Research undertaken by Oregan University is giving us a greater understanding of the link between playing games and increasing our children’s ability to thrive in school. What’s fascinating is that the games appear to be of the old fashioned variety such as Simon Says and Clapping games – basically ones which test repetition, attention to detail, self control and the ability to listen to an instruction and act upon it. Researchers believe that children who develop these skills known as ‘Executive Function Skills’ also do better at school.
Megan McClelland one of the leading lights in recently published studies suggests “Play is one of the most cognitively stimulating things a child can do,”
One study undertaken at Oregan mapped 430 children’s development from birth to age 25. It was found that the child most able to pay attention at 4 years old were much more likely to complete their education by the age of 25 years old. Another study of over 800 children aged 3-6 years old who played Simon Says and were good at it went on to also be better at Maths and Reading. There is also a suggestion that children who started off struggling with these games could with repetition and support improve.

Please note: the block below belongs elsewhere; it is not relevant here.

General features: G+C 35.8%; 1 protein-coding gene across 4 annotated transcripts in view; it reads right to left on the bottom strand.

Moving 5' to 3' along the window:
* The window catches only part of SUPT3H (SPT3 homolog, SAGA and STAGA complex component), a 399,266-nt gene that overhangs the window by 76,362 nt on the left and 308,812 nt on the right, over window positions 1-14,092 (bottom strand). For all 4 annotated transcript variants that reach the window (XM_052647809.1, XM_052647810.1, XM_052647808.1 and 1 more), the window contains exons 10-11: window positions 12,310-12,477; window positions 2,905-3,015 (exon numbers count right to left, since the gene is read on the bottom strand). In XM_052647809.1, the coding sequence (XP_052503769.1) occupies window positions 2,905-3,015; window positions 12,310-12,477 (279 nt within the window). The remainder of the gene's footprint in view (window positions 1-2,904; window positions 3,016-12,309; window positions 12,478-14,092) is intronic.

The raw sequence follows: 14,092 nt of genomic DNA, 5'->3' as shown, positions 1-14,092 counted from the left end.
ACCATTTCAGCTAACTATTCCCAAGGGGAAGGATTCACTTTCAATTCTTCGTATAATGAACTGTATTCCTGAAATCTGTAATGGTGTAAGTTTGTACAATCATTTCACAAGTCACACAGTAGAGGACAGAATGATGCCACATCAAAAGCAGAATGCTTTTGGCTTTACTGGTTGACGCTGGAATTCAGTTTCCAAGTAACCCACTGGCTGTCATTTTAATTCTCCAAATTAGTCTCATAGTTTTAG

It appears that some simple creativity in game-playing can pay big dividends in terms of cognitive function and flexibility.
Check out Head-To-Toe a game with a twist developed by the researchers
Teacher makes a series of moves
Child repeats those moves e.g. Touch Head Touch Toes
As the game develops the child is expected to do the opposite therefore
Teacher Touches Head
Child has to do the opposite as in Touch Toes
The game can become increasingly complicated
Another game is Red Light Green Light
In the early stages if a piece of red paper is held up play such as movement stops and if a green piece of paper is held up play starts. All well and good until the swop around so green now means stop and red now means start. You get the drift – it develops attention to detail, flexibility and the ability to accept as well as follow instruction.
Fascinating stuff ….makes me want to research Victorian children’s parlour games!